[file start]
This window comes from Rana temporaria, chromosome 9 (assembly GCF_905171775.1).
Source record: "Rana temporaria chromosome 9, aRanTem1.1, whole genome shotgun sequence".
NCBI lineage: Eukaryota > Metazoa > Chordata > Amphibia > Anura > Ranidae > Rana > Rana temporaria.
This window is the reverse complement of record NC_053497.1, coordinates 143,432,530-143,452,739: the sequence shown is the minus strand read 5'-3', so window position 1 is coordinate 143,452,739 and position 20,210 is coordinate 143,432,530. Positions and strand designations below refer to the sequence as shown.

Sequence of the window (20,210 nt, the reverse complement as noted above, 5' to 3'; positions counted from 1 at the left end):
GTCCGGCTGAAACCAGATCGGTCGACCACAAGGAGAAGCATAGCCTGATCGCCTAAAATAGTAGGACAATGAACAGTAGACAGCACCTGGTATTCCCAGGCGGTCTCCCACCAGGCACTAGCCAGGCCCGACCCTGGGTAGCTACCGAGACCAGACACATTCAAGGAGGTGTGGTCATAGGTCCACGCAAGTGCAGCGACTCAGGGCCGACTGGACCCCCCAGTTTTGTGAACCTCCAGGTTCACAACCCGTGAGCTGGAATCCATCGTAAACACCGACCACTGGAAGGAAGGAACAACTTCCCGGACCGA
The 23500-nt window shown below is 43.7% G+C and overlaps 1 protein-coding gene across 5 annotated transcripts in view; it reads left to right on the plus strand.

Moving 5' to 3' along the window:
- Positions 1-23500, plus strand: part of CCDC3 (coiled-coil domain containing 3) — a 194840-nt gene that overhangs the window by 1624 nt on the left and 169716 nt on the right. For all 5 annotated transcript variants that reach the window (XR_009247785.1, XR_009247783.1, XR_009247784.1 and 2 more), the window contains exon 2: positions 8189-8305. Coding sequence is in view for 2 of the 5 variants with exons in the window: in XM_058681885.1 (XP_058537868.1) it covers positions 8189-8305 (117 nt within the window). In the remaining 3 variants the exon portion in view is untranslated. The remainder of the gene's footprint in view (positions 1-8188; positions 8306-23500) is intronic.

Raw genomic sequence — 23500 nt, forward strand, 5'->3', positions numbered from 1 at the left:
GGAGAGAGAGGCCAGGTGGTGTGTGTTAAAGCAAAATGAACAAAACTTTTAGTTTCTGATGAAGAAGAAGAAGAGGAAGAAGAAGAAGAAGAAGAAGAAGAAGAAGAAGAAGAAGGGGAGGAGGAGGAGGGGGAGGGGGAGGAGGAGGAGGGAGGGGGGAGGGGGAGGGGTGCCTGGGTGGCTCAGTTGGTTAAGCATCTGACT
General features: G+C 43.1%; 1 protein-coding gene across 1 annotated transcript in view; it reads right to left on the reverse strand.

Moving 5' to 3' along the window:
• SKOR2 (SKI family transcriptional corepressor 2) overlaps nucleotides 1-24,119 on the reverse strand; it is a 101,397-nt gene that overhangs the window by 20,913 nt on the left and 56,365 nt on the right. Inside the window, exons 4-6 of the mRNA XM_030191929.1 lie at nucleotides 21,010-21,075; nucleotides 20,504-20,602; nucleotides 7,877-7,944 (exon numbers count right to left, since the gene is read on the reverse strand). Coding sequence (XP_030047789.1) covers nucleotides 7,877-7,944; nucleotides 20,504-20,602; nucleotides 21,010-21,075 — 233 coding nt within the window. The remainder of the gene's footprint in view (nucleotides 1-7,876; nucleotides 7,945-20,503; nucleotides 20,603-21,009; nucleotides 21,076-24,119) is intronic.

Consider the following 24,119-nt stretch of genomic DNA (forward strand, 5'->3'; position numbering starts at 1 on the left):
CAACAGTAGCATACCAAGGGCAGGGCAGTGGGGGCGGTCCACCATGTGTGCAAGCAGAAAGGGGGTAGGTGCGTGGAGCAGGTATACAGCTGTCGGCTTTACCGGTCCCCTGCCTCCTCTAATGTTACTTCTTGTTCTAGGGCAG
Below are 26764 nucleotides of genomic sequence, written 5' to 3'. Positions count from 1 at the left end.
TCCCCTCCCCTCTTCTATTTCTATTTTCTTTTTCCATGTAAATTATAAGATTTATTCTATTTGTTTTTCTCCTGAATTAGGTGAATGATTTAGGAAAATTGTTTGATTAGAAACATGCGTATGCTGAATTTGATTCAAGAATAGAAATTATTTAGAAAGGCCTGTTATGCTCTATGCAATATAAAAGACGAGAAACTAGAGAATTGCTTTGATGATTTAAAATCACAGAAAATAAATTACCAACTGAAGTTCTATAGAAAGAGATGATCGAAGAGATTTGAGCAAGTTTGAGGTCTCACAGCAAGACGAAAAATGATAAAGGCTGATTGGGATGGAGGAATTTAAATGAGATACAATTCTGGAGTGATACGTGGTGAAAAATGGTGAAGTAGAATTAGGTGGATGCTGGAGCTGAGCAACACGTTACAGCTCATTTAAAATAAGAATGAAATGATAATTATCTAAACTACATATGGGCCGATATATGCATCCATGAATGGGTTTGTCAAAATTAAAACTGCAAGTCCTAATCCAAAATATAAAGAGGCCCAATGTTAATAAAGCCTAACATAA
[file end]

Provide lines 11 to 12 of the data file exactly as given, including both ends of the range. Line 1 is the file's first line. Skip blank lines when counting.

GGAGAGAGAGGCCAGGTGGTGTGTGTTAAAGCAAAATGAACAAAACTTTTAGTTTCTGATGAAGAAGAAGAAGAGGAAGAAGAAGAAGAAGAAGAAGAAGAAGAAGAAGAAGAAGGGGAGGAGGAGGAGGGGGAGGGGGAGGAGGAGGAGGGAGGGGGGAGGGGGAGGGGTGCCTGGGTGGCTCAGTTGGTTAAGCATCTGACT
General features: G+C 43.1%; 1 protein-coding gene across 1 annotated transcript in view; it reads right to left on the reverse strand.